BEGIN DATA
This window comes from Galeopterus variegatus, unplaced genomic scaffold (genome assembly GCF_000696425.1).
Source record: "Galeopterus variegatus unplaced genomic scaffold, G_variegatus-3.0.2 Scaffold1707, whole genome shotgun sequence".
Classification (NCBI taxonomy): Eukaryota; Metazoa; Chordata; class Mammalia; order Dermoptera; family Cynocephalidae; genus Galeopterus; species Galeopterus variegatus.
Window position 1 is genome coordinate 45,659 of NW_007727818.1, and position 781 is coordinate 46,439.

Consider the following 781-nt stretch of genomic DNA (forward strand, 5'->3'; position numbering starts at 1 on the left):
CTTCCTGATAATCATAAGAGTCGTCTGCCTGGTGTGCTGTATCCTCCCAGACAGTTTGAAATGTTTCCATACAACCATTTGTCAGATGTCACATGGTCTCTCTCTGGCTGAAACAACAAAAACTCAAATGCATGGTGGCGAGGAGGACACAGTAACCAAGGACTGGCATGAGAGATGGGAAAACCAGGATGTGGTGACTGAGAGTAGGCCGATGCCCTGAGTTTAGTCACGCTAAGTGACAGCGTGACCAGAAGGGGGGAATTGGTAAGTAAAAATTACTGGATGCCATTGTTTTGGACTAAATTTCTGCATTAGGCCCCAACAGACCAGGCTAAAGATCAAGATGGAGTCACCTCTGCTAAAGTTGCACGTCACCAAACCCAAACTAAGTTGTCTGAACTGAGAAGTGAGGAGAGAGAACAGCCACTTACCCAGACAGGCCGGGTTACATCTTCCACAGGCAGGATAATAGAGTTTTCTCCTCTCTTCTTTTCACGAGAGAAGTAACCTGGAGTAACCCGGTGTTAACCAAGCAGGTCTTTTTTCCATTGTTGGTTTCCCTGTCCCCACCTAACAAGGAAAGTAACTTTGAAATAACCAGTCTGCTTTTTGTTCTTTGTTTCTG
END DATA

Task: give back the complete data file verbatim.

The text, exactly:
This window comes from Galeopterus variegatus, unplaced genomic scaffold (genome assembly GCF_000696425.1).
Source record: "Galeopterus variegatus unplaced genomic scaffold, G_variegatus-3.0.2 Scaffold1707, whole genome shotgun sequence".
Classification (NCBI taxonomy): Eukaryota; Metazoa; Chordata; class Mammalia; order Dermoptera; family Cynocephalidae; genus Galeopterus; species Galeopterus variegatus.
Window position 1 is genome coordinate 45,659 of NW_007727818.1, and position 781 is coordinate 46,439.

Consider the following 781-nt stretch of genomic DNA (forward strand, 5'->3'; position numbering starts at 1 on the left):
CTTCCTGATAATCATAAGAGTCGTCTGCCTGGTGTGCTGTATCCTCCCAGACAGTTTGAAATGTTTCCATACAACCATTTGTCAGATGTCACATGGTCTCTCTCTGGCTGAAACAACAAAAACTCAAATGCATGGTGGCGAGGAGGACACAGTAACCAAGGACTGGCATGAGAGATGGGAAAACCAGGATGTGGTGACTGAGAGTAGGCCGATGCCCTGAGTTTAGTCACGCTAAGTGACAGCGTGACCAGAAGGGGGGAATTGGTAAGTAAAAATTACTGGATGCCATTGTTTTGGACTAAATTTCTGCATTAGGCCCCAACAGACCAGGCTAAAGATCAAGATGGAGTCACCTCTGCTAAAGTTGCACGTCACCAAACCCAAACTAAGTTGTCTGAACTGAGAAGTGAGGAGAGAGAACAGCCACTTACCCAGACAGGCCGGGTTACATCTTCCACAGGCAGGATAATAGAGTTTTCTCCTCTCTTCTTTTCACGAGAGAAGTAACCTGGAGTAACCCGGTGTTAACCAAGCAGGTCTTTTTTCCATTGTTGGTTTCCCTGTCCCCACCTAACAAGGAAAGTAACTTTGAAATAACCAGTCTGCTTTTTGTTCTTTGTTTCTG